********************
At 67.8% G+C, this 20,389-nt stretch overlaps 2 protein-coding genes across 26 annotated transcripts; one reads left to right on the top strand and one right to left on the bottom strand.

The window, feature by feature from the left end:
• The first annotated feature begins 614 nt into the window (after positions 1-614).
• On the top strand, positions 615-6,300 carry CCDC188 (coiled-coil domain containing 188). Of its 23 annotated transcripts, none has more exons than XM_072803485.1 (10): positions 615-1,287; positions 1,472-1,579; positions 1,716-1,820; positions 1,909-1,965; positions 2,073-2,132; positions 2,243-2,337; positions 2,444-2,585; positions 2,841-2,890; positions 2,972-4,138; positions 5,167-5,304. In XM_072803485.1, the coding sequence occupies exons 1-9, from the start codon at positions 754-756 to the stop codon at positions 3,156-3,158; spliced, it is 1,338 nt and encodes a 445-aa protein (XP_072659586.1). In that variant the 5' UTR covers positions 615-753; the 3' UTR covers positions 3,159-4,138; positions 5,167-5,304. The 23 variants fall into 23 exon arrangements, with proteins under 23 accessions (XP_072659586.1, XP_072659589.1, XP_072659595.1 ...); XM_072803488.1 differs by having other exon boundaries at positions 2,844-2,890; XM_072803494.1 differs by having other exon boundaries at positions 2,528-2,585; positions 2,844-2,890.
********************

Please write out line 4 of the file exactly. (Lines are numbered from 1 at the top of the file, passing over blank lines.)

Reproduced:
• On the top strand, positions 615-6,300 carry CCDC188 (coiled-coil domain containing 188). Of its 23 annotated transcripts, none has more exons than XM_072803485.1 (10): positions 615-1,287; positions 1,472-1,579; positions 1,716-1,820; positions 1,909-1,965; positions 2,073-2,132; positions 2,243-2,337; positions 2,444-2,585; positions 2,841-2,890; positions 2,972-4,138; positions 5,167-5,304. In XM_072803485.1, the coding sequence occupies exons 1-9, from the start codon at positions 754-756 to the stop codon at positions 3,156-3,158; spliced, it is 1,338 nt and encodes a 445-aa protein (XP_072659586.1). In that variant the 5' UTR covers positions 615-753; the 3' UTR covers positions 3,159-4,138; positions 5,167-5,304. The 23 variants fall into 23 exon arrangements, with proteins under 23 accessions (XP_072659586.1, XP_072659589.1, XP_072659595.1 ...); XM_072803488.1 differs by having other exon boundaries at positions 2,844-2,890; XM_072803494.1 differs by having other exon boundaries at positions 2,528-2,585; positions 2,844-2,890.